3 Ways to Build Resilience in Your Child
Published on in Health Tip of the Week
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Published on in Health Tip of the Week
We all want the best for our children. We hope they will make the most of their unique potential and find happiness and success in life. We also know from our own experience that those aren’t easy goals to achieve. Life is full of obstacles and unhappy surprises.
“Our children will experience bumps and bruises along the way,” says Kenneth Ginsburg, MD, an attending physician and Co-Director of the Center for Parent and Teen Communication in the Division of Adolescent Medicine at Children's Hospital of Philadelphia (CHOP). “And that can be a good thing. It’s where they get the practice they will need in order to bounce back from really tough setbacks and pains as they get older.”
“Instead of sheltering our children from all unhappiness,” says Dr. Ginsburg, “our goal as parents should be to help them build resilience. Resilience is the capacity to move forward in the face of setbacks with hope and confidence in your ability to thrive in both good and challenging times.”
Here are three key ways to help your child build resilience.
It takes confidence to deal with challenges, and the root of that confidence in children and teens comes from the knowledge that they are loved, and that someone values them for who they are. “Unconditional love gives children the deeply felt security that allows them to take chances when faced with new situations,” says Dr. Ginsburg. “It gives them strength to know that you, their parent, are not going anywhere, that you love them no matter what. That security is the base from which they will launch into adulthood.”
Unconditional love doesn’t mean unconditional approval, explains Dr. Ginsburg. We may dislike or disapprove of a child’s behavior at times, but we can still love the child completely. We need to show that love and express it regularly, even as our children grow older and begin to push away from us, and even if we are disappointed by a particular behavior. The behavior does not change who the child is, and our knowing who our children really are is deeply protective.
The wider the circle of unconditional love a child receives — from parents, grandparents, aunts and uncles, and other adults in a child’s life — the deeper the child’s sense of security and confidence will be, and the stronger the child’s foundation for resilience.
Children live up to the expectations adults set for them. When parents and teachers expect children to do well, they do better than when expectations are low. That’s important for building resilience, and it’s also true of expectations to be a good human being. Expect your children to be considerate, respectful, honest, fair, generous and responsible, and you’ll help them hold to and strengthen those qualities.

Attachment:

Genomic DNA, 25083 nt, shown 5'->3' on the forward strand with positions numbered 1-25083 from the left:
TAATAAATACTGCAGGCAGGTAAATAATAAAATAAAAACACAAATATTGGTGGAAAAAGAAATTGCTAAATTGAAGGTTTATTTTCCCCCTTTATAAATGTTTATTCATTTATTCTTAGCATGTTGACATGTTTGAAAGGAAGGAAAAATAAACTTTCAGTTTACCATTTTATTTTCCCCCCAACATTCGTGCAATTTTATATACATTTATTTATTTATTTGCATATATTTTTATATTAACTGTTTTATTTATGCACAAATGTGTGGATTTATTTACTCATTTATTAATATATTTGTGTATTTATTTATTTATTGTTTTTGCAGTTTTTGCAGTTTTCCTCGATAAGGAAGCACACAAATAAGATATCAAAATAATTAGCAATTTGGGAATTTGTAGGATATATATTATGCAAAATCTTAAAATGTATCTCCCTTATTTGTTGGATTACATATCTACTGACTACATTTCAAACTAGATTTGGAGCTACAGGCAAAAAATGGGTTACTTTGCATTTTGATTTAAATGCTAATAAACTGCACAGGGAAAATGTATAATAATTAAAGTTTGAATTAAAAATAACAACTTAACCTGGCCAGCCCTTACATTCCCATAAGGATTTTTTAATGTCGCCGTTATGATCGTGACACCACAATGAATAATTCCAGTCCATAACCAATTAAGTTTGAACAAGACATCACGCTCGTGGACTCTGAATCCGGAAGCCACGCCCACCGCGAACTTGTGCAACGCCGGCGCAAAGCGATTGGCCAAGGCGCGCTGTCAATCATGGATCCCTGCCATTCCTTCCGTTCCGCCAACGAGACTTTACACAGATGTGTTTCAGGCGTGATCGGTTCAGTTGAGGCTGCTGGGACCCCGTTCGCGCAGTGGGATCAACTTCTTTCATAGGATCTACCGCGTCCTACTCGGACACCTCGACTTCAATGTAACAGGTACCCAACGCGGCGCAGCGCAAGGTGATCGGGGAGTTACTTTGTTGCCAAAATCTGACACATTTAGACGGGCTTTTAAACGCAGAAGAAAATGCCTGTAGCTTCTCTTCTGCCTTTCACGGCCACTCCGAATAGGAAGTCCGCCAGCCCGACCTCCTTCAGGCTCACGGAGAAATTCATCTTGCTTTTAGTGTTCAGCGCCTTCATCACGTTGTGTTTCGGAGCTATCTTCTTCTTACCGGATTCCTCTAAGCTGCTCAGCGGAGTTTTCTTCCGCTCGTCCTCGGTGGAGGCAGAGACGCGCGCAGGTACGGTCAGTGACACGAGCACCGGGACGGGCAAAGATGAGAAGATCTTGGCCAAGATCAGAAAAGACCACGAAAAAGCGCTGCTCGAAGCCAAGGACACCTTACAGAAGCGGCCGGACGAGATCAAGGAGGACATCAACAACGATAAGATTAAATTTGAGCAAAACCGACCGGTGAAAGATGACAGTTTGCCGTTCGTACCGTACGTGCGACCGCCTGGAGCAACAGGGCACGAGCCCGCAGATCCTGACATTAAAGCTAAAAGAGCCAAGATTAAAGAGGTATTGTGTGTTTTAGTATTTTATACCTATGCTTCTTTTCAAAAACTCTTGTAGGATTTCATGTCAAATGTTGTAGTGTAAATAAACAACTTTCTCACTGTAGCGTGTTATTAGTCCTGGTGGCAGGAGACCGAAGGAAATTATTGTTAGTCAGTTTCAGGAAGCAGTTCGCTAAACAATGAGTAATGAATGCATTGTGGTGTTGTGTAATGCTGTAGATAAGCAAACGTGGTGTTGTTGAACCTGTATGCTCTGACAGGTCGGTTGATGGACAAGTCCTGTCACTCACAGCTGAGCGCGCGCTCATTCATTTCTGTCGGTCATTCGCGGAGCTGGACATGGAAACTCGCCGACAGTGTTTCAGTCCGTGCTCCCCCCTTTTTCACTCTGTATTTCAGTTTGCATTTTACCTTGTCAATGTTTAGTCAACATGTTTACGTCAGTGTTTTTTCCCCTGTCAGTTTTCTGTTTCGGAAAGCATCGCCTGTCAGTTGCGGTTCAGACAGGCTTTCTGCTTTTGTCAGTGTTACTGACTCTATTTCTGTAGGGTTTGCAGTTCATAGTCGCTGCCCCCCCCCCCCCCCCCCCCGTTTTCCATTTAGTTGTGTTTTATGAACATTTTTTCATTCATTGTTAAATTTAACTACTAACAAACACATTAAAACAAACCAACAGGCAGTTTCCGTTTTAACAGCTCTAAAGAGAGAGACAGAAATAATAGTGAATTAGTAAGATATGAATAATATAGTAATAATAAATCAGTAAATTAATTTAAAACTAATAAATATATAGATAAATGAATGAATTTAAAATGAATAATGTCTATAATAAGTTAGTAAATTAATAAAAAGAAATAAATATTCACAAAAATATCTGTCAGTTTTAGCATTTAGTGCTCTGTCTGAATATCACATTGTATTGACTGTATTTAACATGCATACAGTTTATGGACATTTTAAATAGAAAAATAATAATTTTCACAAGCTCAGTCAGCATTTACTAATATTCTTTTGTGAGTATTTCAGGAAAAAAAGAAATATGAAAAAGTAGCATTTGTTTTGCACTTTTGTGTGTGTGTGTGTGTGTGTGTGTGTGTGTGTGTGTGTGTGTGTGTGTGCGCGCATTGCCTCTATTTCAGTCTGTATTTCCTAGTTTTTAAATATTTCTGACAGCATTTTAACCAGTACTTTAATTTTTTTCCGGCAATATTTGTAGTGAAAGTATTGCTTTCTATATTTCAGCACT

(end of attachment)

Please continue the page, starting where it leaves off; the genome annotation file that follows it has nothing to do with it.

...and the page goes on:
The same goes for expectations of resilience. It’s a fine and loving thing to empathize with a child or teenager who has been hurt or disappointed, but we should also maintain confidence that they have within them the ability to get through this. We give them strength with that expectation. If, on the other hand, we expect them to be fragile, we set a harmful expectation that they are unable to find strength within themselves. “It’s crucially important for children to know that we all fail sometimes,” says Dr. Ginsburg. “That we can recover. That the people who are successful are the ones who try again.”
Keep in mind that parents aren’t the only people setting expectations in your child’s life. Children pick up cues from outside the family — from teachers, coaches and other family members. Sometimes these messages support the positive self-image you are working to foster in your child. Sometimes people expect our children, especially our teens, to be problems. We must confront these low expectations that undermine our children and celebrate within each of them their unique potential and essential goodness.
Children pay more attention to what we do than to what we say. As your children are growing up, you will face challenges and disappointments yourself. By your actions, you will model how to deal with stress, failure and unhappy surprises. If you get angry at frustrations, give up in the face of obstacles, or deal with stress in unhealthy ways, your children will absorb those lessons. If you keep your cool in the face of adversity, bounce back, try again, use your creativity to find alternatives, and cope with stress in healthy ways, your children will learn a lesson from your example that they will remember for the rest of their lives.
Dr. Ginsburg has worked extensively with children and adolescents from a wide range of backgrounds. He shares his insights in talks throughout the country and in his books, Building Resilience in Children and Teens (American Academy of Pediatrics, 2014) and Raising Kids to Thrive (American Academy of Pediatrics, 2015).
Contributed by: Kenneth R. Ginsburg, MD, MSEd
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